Young Minorities With Type 1 Diabetes Have Worse Outcome Indicators

Liam Davenport

March 07, 2018

Young patients with type 1 diabetes from ethnic minorities are more like than their white peers to have markers of a poor prognosis, which in turn may explain their worse longer-term outcomes, say US researchers.

The study of over 900 young patients with type 1 diabetes, published online March 1 in Diabetes Care, shows that African Americans were more likely to have hypertension and severe hypoglycemic events than non-Hispanic whites.

They also had worse trajectories for HbA1c levels, insulin doses, percentile body mass index (BMI), and other key outcome indicators, and were less likely to have partial remission, known as the 'honeymoon period'.

Furthermore, Robin L Gal, MSPH, Jaeb Center for Health Research, Tampa, Florida, and colleagues also found that Hispanics with type 1 diabetes had a higher BMI at diagnosis, higher prevalence of dyslipidemia, and worse insulin-dose trajectory than whites.

The results show that young African American and Hispanic patients "have worse early outcomes and prognostic factors for complications than non-Hispanic whites during the first critical years after diagnosis of type 1 diabetes," the team writes.

"The poorer early trajectory may contribute to the increased risk of long-term complications of diabetes in minority youth in the United States," they continue.

"Clinicians should be alerted to their higher risk of specific comorbidities so that appropriate screening and management are implemented."

Participants Followed for 3 Years After Diabetes Diagnosis

It is well-established that there are health disparities in the United States among patients with type 1 diabetes based on ethnicity, with those from minorities having worse long-term outcomes than whites.

However, there has been little study of ethnic differences in type 1 diabetes in terms of baseline characteristics, early outcomes, treatments, and presence of cardiovascular risk factors, say the researchers.

To investigate further, the team examined data on 927 participants with type 1 diabetes younger than age 19 years from the Pediatric Diabetes Consortium, which included 631 whites, 216 Hispanics, and 80 African Americans.

Demographic, socioeconomic, and clinical data were collated from medical records and participant/parent interviews. Participants received usual care and were followed for a median of 3.0 years after diabetes diagnosis.

The mean age at diagnosis was similar in the three ethnic groups at between 9.1 and 9.8 years.

However, African American youth had a significantly higher percentile BMI at diagnosis than whites, at a median of 70% vs 43% (P = .01) and were at a more advanced Tanner stage of pubertal development (P < .001 for trend).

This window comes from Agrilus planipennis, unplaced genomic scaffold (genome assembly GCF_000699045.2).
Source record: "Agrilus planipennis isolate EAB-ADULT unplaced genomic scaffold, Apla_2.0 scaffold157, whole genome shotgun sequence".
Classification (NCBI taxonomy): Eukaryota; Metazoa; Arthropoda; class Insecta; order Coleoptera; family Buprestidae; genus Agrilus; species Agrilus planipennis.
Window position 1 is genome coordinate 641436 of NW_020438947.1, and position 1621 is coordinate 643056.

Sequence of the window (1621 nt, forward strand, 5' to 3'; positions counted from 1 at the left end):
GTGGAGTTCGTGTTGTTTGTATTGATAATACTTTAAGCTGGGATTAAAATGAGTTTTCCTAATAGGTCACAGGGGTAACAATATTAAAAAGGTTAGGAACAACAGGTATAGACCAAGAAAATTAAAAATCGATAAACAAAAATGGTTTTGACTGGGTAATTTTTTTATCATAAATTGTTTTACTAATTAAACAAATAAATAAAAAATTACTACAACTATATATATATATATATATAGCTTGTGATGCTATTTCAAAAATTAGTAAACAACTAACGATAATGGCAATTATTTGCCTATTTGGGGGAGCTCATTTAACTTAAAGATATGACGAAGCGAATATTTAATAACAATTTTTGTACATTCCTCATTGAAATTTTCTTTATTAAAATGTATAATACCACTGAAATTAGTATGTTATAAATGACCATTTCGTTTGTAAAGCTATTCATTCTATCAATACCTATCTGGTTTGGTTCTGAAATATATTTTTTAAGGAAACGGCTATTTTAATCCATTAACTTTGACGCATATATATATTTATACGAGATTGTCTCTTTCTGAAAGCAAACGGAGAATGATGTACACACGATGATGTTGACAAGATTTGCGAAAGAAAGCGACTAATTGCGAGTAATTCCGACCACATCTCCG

African American youths were also more likely than whites to present with diabetic ketoacidosis, at 48% vs 32% (P = .004), although this ceased to be significant after taking into account health insurance coverage (P = .08).

During follow-up, African Americans were more likely than whites to have hypertension (15% vs 7%; P = .009), severe hypoglycemic events (11% vs 4%; P = .004), and diabetic ketoacidosis episodes (53% vs 36%; P = .004).

Again, the difference in diabetic ketoacidosis episodes was no longer significant after taking into account health insurance coverage (P = .09), and severe hypoglycemic events were of only borderline significance after taking into account parental education (P = .02).

However, even after adjustment for socioeconomic factors, African Americans had significantly higher trajectories than non-Hispanic whites in terms of HbA1c levels, insulin doses, percentile BMI, and insulin dose-adjusted HbA1c (IDAA1c), and were less likely to enter partial remission (P < .001 for all).

Compared with whites, Hispanics had a significantly higher adjusted percentile BMI at diagnosis, at 64% vs 43% (P = .002). They also tended to be at a more advanced stage of puberty and be positive for GAD65 and insulin autoantibodies.

And during follow-up, Hispanics were significantly more likely than whites to have a diagnosis of dyslipidemia (P < .001) and tended to have more severe hypoglycemia, although this difference disappeared after taking into account parental education (P = .36).

Hispanics had a significantly higher percentile BMI trajectory than whites, as well as a higher insulin dose and IDAA1c trajectory (P < .001 for all). Other differences were not significant after adjustment for socioeconomic factors.

Findings Highlight Need for Research on Reasons for Disparities

The researchers say that the findings "underscore the importance of integrating race/ethnicity in predictive models for outcomes of interest to guide efforts to improve population health management."

"Furthermore, this study highlights the need for research that focuses on the gaps in knowledge on the etiology of racial differences in factors that predict poor diabetes outcomes and informs intervention trials that target vulnerable populations."

The PDC and its activities are supported by the Jaeb Center for Health Research Foundation through unrestricted grants from Novo Nordisk, Boehringer Ingelheim, and Takeda. Cheng, Klingensmith, and Gal have received grant funding from Novo Nordisk, Boehringer Ingelheim, and Takeda. Klingensmith is a paid consultant for Novo Nordisk and has received grant funding from Novo Nordisk, Boehringer Ingelheim, and Takeda. Clements is a paid consultant for Medtronic and Novo Nordisk.

Diabetes Care. Published online March 1, 2018. Abstract

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